A recent announcement by the chief of Iran's Islamic Revolutionary Guard Corps, Brigadier General Amir-Ali Hajizadeh (pictured), that Iran intends to use Lebanon as a "forefront" for waging war on Israel, has enraged many Lebanese, who say that the time has come to end the Iranian occupation of their country. (Photo by Atta Kenare/AFP via Getty Images)
Iran's recent announcement that it intends to use Lebanon as a "forefront" for waging war on Israel has enraged many Lebanese, who say that the time has come to end the Iranian occupation of their country.
The Lebanese are worried that their country will meet the fate endured by Iraq, Syria and Yemen, where the Iranians and their militia proxies are playing a major role in the civil wars currently plaguing these countries.
The Lebanese were reacting to statements by the chief of Iran's Islamic Revolutionary Guard Corps (IRGC), Brigadier General Amir-Ali Hajizadeh, who was quoted as saying that Lebanon is at the forefront of Iran's battle against Israel.
Referring to the missiles Iran has supplied to Hezbollah and Palestinian terrorist groups in the Gaza Strip, Hajizadeh said: "Whatever you see in Gaza and Lebanon is with our support; these days they use missiles instead of simple rockets.
"Making Lebanon an extension of Iran violates the country's sovereignty and independence," wrote Lebanese commentator Souad Lazkani.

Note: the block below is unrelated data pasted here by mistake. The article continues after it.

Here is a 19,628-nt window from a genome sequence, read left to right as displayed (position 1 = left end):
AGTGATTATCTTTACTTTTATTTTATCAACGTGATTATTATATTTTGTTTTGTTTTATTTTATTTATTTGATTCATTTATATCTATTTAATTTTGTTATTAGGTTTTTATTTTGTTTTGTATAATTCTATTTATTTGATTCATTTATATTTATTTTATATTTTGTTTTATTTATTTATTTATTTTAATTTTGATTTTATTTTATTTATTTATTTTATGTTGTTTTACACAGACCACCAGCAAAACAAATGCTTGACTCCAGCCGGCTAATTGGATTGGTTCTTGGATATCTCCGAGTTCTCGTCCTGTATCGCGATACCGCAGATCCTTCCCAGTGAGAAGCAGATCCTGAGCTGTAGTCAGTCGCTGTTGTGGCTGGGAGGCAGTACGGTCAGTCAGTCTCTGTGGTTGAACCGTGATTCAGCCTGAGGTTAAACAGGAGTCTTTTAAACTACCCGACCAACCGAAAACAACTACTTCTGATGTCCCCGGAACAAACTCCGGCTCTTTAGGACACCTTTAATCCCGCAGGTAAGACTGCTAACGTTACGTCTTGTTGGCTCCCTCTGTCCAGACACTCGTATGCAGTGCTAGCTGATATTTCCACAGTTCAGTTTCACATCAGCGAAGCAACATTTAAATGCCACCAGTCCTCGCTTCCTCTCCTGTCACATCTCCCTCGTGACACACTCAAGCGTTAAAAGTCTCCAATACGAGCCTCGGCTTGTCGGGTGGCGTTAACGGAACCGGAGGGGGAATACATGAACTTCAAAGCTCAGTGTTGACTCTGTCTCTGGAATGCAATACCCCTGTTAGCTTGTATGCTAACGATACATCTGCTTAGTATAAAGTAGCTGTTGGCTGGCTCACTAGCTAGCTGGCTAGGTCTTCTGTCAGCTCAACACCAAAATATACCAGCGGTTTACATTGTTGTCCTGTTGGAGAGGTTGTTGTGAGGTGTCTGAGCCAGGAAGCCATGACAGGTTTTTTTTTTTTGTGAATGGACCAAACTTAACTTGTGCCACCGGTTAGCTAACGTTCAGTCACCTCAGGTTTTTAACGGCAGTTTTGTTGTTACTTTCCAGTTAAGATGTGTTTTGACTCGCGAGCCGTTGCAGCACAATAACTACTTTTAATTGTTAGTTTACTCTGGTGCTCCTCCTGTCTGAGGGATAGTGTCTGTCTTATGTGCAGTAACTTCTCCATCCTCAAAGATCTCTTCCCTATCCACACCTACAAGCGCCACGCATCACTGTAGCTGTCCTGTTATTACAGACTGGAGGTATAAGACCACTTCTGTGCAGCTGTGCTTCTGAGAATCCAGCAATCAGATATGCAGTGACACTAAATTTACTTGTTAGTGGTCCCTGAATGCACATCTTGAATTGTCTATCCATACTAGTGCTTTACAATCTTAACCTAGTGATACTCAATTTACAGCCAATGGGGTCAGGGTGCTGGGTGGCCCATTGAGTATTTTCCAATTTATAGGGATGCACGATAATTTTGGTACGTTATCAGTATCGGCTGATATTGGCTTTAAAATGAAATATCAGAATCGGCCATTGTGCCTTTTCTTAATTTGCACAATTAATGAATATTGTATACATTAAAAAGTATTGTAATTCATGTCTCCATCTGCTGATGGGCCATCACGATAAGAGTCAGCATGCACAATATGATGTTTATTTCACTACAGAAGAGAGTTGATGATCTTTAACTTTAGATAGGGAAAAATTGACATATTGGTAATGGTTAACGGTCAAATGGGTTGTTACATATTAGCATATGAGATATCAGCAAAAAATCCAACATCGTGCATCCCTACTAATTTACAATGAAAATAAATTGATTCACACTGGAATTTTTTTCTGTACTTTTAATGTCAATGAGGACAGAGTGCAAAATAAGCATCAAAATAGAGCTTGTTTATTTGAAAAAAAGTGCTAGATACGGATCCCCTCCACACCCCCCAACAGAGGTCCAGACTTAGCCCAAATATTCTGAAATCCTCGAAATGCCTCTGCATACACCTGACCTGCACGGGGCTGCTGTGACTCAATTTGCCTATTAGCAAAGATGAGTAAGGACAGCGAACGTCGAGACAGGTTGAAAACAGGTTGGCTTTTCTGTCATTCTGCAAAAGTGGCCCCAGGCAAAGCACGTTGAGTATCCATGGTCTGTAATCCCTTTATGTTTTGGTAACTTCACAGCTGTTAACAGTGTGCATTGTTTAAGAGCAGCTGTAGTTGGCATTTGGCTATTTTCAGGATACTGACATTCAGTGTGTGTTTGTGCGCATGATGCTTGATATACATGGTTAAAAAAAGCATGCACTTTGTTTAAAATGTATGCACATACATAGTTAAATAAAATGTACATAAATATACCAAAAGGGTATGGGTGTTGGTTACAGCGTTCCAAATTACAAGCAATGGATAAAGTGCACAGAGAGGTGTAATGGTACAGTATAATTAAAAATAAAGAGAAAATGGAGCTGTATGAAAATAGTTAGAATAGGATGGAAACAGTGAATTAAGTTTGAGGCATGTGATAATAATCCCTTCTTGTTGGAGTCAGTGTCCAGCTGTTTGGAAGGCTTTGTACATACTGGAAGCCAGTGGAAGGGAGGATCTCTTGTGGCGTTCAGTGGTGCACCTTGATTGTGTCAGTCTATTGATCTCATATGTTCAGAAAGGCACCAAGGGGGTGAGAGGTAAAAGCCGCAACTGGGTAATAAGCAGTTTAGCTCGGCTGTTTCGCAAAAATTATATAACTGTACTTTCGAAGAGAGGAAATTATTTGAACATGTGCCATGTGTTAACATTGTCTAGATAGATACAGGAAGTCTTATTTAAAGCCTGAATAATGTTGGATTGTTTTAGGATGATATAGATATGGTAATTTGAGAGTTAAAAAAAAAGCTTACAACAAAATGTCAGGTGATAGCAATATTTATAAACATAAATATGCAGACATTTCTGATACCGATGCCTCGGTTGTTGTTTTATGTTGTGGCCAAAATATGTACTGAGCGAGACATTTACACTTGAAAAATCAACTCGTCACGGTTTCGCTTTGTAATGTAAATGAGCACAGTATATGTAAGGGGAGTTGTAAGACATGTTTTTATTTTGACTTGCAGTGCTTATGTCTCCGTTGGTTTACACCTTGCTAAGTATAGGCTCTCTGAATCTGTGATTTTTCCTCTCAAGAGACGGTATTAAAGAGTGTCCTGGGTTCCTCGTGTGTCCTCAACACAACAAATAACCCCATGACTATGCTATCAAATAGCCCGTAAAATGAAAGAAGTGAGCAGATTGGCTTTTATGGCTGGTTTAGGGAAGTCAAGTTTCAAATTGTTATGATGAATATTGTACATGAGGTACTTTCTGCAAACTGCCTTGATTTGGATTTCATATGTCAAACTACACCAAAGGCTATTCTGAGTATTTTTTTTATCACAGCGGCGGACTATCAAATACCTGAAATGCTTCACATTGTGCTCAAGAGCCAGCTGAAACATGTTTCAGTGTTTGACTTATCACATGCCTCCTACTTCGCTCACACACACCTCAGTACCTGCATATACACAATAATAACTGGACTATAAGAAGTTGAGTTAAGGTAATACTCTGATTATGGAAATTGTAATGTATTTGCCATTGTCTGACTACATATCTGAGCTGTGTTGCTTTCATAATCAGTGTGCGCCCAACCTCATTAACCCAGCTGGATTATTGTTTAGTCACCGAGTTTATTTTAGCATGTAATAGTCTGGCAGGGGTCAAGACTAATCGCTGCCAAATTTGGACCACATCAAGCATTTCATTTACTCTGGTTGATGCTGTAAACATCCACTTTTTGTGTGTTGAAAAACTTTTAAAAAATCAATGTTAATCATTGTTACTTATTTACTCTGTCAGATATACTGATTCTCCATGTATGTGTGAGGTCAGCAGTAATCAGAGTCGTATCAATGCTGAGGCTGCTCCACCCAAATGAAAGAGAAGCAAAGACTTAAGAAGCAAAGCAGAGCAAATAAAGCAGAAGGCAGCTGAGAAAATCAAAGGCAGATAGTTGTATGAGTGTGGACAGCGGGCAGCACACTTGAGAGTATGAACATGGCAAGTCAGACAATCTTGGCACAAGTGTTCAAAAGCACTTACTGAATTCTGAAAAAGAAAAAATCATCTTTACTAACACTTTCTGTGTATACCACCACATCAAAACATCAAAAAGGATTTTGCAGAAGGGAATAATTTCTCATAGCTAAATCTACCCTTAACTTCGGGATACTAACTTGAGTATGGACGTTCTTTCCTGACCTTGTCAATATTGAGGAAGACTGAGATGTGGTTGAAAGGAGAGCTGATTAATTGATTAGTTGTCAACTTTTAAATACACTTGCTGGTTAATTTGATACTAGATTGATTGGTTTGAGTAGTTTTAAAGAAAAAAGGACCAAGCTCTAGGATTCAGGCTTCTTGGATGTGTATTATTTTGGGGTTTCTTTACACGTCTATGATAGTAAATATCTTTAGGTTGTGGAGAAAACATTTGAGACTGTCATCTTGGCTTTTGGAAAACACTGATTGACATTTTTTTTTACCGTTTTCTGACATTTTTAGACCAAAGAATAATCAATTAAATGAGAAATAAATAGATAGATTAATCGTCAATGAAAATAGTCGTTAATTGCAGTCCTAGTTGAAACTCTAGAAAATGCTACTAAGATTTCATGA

"Iran can and will use its rockets to fire from Lebanon to Israel if need be and whenever it wants, even if Lebanon does not agree to it. It will fall on the Lebanese people to pay the price of the heavy consequences as its territory becomes an arena for Iran's battle with Israel."
Hussein Wajeh, media adviser to Lebanese Prime Minister, Saad Hariri, warned against turning Lebanon into an Iranian province:
"Some Iranian officials are trying to involve the Lebanese people in the Iranian regime's open wars with the international community.
"Lebanon has not – and will not – be the front line on behalf of Iran in any confrontation. The Lebanese will not pay the price for the Iranian regime. Lebanon is an independent, free and sovereign country."
To express their rejection and fear of Iran's malign intentions, many Lebanese have taken to social media to warn that they will not allow the mullahs of Tehran and their Lebanon-based Hezbollah terrorist organization to drag their country into another war with Israel.
A hashtag currently trending on Twitter under the slogan "Beirut is Free, Iran Out," shows how eager the Lebanese are to end the Iranian occupation of their country. The criticism, of course, is also directed toward Hezbollah, which has long been using Lebanon as a launching pad for carrying out terrorist attacks against Israel with Iranian-supplied weapons.
One of the posts on Twitter reads: "The defendant: The Iranian Hezbollah. The charge: Participation in the wars in our region."
"No to terrorism, no to Hezbollah, no to Iran," wrote Aline Hatem, a Lebanese woman. "Lebanon is always going to be independent."